One of my favorites on the C64 was a Pirates game, which occasionally was crashing! According to some rule, the program counted the percentage of task, and to finish the game, you had to swim to a specific port, which couldn’t be done during the mission. One time the game got crashed and displayed me the task at 176%! [laughter]
V-12: What you are doing currently in your life?
Currently I’m a financial advisor of Aegon firm, exactly I’m an analyst of personal finance. I specialize in systematic investment programs, pensions and investments. Each of the readers for the password „C64” can get my free advice. Of course, the most accurate would be the personal contact, it means like a people from Lower Silesia, but others may also be contacted. My address is waldemar.czajkowski.finanse[at]gmail.com
V-12: Well. I think that we came to the end of the interview. Thank you very much for your time and valuable stories from the past!
Waldemar: You’re welcome! For me it was a nice meeting, and moreover the possibility of going back in time and remind myself of good old history. Greetings to the River’s Edge readers!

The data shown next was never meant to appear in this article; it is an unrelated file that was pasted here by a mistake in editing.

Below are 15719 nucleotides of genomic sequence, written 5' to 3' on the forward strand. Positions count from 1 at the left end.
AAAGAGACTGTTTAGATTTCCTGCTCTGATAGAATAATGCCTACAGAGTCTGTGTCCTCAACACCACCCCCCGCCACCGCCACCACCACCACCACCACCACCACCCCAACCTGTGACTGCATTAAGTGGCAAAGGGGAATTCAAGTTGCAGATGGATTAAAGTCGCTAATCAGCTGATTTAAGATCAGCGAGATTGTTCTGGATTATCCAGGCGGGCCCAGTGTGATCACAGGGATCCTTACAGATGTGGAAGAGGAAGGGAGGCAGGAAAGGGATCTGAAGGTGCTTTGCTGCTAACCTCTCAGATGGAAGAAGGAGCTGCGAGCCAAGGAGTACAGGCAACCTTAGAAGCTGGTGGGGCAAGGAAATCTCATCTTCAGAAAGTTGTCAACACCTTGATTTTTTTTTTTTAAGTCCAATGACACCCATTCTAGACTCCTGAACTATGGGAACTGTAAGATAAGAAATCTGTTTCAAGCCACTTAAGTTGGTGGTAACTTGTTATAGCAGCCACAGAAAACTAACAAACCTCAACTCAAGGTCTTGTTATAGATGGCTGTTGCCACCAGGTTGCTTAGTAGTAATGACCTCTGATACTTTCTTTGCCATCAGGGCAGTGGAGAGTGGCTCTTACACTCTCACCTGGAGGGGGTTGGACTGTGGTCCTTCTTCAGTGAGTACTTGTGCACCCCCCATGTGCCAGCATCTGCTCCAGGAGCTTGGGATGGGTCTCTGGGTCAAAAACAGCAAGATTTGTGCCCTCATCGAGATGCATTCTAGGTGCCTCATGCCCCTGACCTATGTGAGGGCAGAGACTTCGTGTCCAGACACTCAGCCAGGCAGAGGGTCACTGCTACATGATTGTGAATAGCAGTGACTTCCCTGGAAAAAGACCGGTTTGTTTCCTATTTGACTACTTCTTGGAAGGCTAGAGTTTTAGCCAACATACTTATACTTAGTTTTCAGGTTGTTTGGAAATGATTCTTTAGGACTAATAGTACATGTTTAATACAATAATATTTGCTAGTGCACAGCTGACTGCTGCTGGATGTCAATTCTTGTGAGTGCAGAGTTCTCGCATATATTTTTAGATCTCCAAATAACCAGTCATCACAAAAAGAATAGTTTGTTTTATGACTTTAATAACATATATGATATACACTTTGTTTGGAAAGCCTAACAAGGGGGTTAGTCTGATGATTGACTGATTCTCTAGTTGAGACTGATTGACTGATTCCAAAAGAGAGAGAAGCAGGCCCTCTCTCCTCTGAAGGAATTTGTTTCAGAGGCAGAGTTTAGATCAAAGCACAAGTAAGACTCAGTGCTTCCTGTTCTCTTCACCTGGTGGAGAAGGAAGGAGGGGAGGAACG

Interview conducted by Paweł Ruczko a.k.a. V-12/Tropyx on 5.12.2009. Transcription of the interview was completed on 28.12.2009.
Meeting with Mr Waldemar Czajkowski was for sure fulfilling one of my dreams. It may sound quite odd, but in fact since many years I wanted to know the history of production and distribution of those famous tapes protected by Micrus Copy software, which I’m collector since I got my C64 exactly in 1993. From my side I would like once again to thank Mr. Waldemar for your time and really interesting stories, which sometimes were really surprising. In future I have plans to show the history of buying those tapes, because there is so much to remember!
Paweł Ruczko a.k.a. V-12/Tropyx